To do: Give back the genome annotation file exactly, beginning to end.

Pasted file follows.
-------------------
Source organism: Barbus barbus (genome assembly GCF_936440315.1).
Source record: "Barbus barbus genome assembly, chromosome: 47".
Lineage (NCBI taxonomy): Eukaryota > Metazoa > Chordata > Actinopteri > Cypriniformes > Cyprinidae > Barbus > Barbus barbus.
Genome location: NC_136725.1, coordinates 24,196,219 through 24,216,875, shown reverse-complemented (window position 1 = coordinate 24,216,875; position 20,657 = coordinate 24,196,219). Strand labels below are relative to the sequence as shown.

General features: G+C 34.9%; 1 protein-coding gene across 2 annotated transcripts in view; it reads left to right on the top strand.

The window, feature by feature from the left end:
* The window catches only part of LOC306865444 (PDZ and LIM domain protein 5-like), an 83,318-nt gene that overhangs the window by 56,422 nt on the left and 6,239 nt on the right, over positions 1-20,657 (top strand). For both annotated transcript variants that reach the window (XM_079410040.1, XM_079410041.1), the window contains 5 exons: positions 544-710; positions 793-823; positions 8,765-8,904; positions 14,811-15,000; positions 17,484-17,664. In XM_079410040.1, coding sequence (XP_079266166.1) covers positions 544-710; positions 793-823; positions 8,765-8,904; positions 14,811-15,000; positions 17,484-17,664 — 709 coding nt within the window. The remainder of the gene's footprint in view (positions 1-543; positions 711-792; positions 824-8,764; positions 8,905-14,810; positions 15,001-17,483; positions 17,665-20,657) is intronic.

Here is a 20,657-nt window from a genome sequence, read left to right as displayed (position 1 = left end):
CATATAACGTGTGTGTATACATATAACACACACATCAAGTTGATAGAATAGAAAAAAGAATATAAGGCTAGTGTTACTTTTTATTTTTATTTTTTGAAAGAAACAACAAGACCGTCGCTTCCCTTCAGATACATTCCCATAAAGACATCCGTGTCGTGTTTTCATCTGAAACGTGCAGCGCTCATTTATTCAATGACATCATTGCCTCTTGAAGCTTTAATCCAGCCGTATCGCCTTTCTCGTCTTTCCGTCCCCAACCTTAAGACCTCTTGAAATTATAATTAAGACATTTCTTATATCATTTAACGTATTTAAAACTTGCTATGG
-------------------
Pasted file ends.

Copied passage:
Source organism: Barbus barbus (genome assembly GCF_936440315.1).
Source record: "Barbus barbus genome assembly, chromosome: 47".
Lineage (NCBI taxonomy): Eukaryota > Metazoa > Chordata > Actinopteri > Cypriniformes > Cyprinidae > Barbus > Barbus barbus.
Genome location: NC_136725.1, coordinates 24,196,219 through 24,216,875, shown reverse-complemented (window position 1 = coordinate 24,216,875; position 20,657 = coordinate 24,196,219). Strand labels below are relative to the sequence as shown.

General features: G+C 34.9%; 1 protein-coding gene across 2 annotated transcripts in view; it reads left to right on the top strand.

The window, feature by feature from the left end:
* The window catches only part of LOC306865444 (PDZ and LIM domain protein 5-like), an 83,318-nt gene that overhangs the window by 56,422 nt on the left and 6,239 nt on the right, over positions 1-20,657 (top strand). For both annotated transcript variants that reach the window (XM_079410040.1, XM_079410041.1), the window contains 5 exons: positions 544-710; positions 793-823; positions 8,765-8,904; positions 14,811-15,000; positions 17,484-17,664. In XM_079410040.1, coding sequence (XP_079266166.1) covers positions 544-710; positions 793-823; positions 8,765-8,904; positions 14,811-15,000; positions 17,484-17,664 — 709 coding nt within the window. The remainder of the gene's footprint in view (positions 1-543; positions 711-792; positions 824-8,764; positions 8,905-14,810; positions 15,001-17,483; positions 17,665-20,657) is intronic.

Here is a 20,657-nt window from a genome sequence, read left to right as displayed (position 1 = left end):
CATATAACGTGTGTGTATACATATAACACACACATCAAGTTGATAGAATAGAAAAAAGAATATAAGGCTAGTGTTACTTTTTATTTTTATTTTTTGAAAGAAACAACAAGACCGTCGCTTCCCTTCAGATACATTCCCATAAAGACATCCGTGTCGTGTTTTCATCTGAAACGTGCAGCGCTCATTTATTCAATGACATCATTGCCTCTTGAAGCTTTAATCCAGCCGTATCGCCTTTCTCGTCTTTCCGTCCCCAACCTTAAGACCTCTTGAAATTATAATTAAGACATTTCTTATATCATTTAACGTATTTAAAACTTGCTATGG